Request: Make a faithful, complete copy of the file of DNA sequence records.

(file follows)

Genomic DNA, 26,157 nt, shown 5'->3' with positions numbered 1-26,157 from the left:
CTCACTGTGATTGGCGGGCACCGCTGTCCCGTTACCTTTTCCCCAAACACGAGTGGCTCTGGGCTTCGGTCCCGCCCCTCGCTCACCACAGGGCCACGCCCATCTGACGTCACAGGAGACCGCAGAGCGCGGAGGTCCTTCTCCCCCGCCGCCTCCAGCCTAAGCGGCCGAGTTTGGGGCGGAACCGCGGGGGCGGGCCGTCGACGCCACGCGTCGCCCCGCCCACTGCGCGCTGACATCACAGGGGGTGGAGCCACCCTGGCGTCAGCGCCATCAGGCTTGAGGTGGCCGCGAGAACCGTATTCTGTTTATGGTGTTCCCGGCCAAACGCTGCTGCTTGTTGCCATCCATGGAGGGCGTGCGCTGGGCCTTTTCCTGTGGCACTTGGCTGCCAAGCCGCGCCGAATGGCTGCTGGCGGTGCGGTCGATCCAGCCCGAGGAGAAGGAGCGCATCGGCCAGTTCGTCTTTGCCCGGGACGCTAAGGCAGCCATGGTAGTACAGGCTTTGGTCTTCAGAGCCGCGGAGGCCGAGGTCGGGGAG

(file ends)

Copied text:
Genomic DNA, 26,157 nt, shown 5'->3' with positions numbered 1-26,157 from the left:
CTCACTGTGATTGGCGGGCACCGCTGTCCCGTTACCTTTTCCCCAAACACGAGTGGCTCTGGGCTTCGGTCCCGCCCCTCGCTCACCACAGGGCCACGCCCATCTGACGTCACAGGAGACCGCAGAGCGCGGAGGTCCTTCTCCCCCGCCGCCTCCAGCCTAAGCGGCCGAGTTTGGGGCGGAACCGCGGGGGCGGGCCGTCGACGCCACGCGTCGCCCCGCCCACTGCGCGCTGACATCACAGGGGGTGGAGCCACCCTGGCGTCAGCGCCATCAGGCTTGAGGTGGCCGCGAGAACCGTATTCTGTTTATGGTGTTCCCGGCCAAACGCTGCTGCTTGTTGCCATCCATGGAGGGCGTGCGCTGGGCCTTTTCCTGTGGCACTTGGCTGCCAAGCCGCGCCGAATGGCTGCTGGCGGTGCGGTCGATCCAGCCCGAGGAGAAGGAGCGCATCGGCCAGTTCGTCTTTGCCCGGGACGCTAAGGCAGCCATGGTAGTACAGGCTTTGGTCTTCAGAGCCGCGGAGGCCGAGGTCGGGGAG